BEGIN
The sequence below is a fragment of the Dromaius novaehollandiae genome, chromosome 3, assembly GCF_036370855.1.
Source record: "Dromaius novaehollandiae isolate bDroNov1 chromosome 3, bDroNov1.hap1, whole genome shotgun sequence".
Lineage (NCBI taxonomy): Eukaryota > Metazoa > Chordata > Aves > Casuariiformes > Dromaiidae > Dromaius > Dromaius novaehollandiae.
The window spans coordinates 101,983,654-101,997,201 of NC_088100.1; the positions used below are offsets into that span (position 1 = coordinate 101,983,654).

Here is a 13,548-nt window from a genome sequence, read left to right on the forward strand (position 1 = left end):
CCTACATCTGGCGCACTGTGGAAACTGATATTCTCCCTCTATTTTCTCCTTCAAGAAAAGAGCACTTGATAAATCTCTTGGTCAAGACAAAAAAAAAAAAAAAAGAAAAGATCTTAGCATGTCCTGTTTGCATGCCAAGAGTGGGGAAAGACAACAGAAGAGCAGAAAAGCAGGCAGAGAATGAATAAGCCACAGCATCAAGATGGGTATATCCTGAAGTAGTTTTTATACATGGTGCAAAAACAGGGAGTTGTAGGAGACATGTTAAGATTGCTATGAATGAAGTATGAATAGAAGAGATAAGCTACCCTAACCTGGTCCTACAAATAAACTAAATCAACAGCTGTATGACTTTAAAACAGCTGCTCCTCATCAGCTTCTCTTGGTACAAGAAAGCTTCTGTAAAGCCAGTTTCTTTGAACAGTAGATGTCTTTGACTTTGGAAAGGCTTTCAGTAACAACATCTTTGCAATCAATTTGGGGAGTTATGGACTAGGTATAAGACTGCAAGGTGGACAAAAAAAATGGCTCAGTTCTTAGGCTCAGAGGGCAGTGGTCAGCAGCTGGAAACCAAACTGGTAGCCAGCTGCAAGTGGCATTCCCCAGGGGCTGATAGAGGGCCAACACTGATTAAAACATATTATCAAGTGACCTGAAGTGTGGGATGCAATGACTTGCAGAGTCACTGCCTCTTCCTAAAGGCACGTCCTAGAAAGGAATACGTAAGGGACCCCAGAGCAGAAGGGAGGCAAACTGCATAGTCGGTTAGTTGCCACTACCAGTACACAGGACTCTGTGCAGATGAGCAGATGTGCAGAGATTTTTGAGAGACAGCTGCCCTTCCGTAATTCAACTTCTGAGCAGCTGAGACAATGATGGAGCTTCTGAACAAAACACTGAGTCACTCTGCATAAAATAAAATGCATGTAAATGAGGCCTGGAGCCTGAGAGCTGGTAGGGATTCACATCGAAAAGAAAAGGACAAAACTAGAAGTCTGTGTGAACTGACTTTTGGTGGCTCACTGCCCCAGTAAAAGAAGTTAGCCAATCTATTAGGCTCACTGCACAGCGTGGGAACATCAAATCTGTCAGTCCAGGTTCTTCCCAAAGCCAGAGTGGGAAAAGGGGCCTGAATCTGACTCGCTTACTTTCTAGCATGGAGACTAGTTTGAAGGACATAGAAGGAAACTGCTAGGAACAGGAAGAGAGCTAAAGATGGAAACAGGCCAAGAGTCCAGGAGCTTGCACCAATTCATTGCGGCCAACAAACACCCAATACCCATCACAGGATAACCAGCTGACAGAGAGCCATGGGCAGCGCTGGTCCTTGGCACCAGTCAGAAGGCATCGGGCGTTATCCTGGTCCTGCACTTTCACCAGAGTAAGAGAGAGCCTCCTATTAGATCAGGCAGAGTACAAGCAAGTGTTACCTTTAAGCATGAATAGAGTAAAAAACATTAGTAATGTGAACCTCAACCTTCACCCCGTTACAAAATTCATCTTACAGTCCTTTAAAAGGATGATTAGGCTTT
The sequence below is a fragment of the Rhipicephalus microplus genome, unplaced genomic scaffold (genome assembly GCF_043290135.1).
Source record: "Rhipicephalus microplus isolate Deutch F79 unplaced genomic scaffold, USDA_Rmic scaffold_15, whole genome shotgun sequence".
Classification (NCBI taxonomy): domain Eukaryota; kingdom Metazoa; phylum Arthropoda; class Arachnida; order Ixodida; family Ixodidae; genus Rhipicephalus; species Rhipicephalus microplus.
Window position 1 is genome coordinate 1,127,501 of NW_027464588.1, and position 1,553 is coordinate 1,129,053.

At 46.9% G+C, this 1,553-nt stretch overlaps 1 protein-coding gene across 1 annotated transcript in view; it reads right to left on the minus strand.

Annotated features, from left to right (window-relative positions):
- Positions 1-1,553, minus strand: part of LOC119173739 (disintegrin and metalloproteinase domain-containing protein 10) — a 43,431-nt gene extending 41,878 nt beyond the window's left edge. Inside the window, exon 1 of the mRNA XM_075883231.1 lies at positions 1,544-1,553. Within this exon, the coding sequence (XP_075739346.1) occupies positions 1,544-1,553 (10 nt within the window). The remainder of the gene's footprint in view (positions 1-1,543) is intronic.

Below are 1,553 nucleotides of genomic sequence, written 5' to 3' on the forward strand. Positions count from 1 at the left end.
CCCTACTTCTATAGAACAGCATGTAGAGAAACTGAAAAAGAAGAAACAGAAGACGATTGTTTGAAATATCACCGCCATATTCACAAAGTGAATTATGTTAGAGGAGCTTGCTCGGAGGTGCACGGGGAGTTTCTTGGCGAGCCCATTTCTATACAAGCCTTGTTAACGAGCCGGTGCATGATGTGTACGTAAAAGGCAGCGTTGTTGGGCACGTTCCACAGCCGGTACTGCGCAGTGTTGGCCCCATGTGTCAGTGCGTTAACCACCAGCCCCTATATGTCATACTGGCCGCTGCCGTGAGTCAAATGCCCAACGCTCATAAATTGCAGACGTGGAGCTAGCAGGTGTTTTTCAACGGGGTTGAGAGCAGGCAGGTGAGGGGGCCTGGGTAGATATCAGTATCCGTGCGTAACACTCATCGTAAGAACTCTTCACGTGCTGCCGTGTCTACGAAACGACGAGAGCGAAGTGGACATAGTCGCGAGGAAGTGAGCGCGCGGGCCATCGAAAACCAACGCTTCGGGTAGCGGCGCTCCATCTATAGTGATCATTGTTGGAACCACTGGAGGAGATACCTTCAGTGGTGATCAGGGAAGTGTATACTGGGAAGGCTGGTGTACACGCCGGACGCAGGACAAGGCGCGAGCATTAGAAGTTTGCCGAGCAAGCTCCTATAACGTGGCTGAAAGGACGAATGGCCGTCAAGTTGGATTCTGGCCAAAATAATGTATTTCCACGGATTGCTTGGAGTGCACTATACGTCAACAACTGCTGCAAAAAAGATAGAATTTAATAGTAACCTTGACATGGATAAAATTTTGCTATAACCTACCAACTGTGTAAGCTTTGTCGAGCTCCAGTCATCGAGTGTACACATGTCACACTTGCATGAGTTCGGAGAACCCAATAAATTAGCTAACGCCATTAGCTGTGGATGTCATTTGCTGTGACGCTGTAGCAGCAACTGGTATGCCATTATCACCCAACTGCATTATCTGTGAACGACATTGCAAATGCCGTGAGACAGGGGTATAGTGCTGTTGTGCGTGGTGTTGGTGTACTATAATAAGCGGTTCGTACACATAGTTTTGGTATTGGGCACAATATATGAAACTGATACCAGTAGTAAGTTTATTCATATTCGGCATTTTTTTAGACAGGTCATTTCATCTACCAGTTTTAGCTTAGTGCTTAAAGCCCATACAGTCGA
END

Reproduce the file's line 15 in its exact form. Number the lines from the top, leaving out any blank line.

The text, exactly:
CCCTACTTCTATAGAACAGCATGTAGAGAAACTGAAAAAGAAGAAACAGAAGACGATTGTTTGAAATATCACCGCCATATTCACAAAGTGAATTATGTTAGAGGAGCTTGCTCGGAGGTGCACGGGGAGTTTCTTGGCGAGCCCATTTCTATACAAGCCTTGTTAACGAGCCGGTGCATGATGTGTACGTAAAAGGCAGCGTTGTTGGGCACGTTCCACAGCCGGTACTGCGCAGTGTTGGCCCCATGTGTCAGTGCGTTAACCACCAGCCCCTATATGTCATACTGGCCGCTGCCGTGAGTCAAATGCCCAACGCTCATAAATTGCAGACGTGGAGCTAGCAGGTGTTTTTCAACGGGGTTGAGAGCAGGCAGGTGAGGGGGCCTGGGTAGATATCAGTATCCGTGCGTAACACTCATCGTAAGAACTCTTCACGTGCTGCCGTGTCTACGAAACGACGAGAGCGAAGTGGACATAGTCGCGAGGAAGTGAGCGCGCGGGCCATCGAAAACCAACGCTTCGGGTAGCGGCGCTCCATCTATAGTGATCATTGTTGGAACCACTGGAGGAGATACCTTCAGTGGTGATCAGGGAAGTGTATACTGGGAAGGCTGGTGTACACGCCGGACGCAGGACAAGGCGCGAGCATTAGAAGTTTGCCGAGCAAGCTCCTATAACGTGGCTGAAAGGACGAATGGCCGTCAAGTTGGATTCTGGCCAAAATAATGTATTTCCACGGATTGCTTGGAGTGCACTATACGTCAACAACTGCTGCAAAAAAGATAGAATTTAATAGTAACCTTGACATGGATAAAATTTTGCTATAACCTACCAACTGTGTAAGCTTTGTCGAGCTCCAGTCATCGAGTGTACACATGTCACACTTGCATGAGTTCGGAGAACCCAATAAATTAGCTAACGCCATTAGCTGTGGATGTCATTTGCTGTGACGCTGTAGCAGCAACTGGTATGCCATTATCACCCAACTGCATTATCTGTGAACGACATTGCAAATGCCGTGAGACAGGGGTATAGTGCTGTTGTGCGTGGTGTTGGTGTACTATAATAAGCGGTTCGTACACATAGTTTTGGTATTGGGCACAATATATGAAACTGATACCAGTAGTAAGTTTATTCATATTCGGCATTTTTTTAGACAGGTCATTTCATCTACCAGTTTTAGCTTAGTGCTTAAAGCCCATACAGTCGA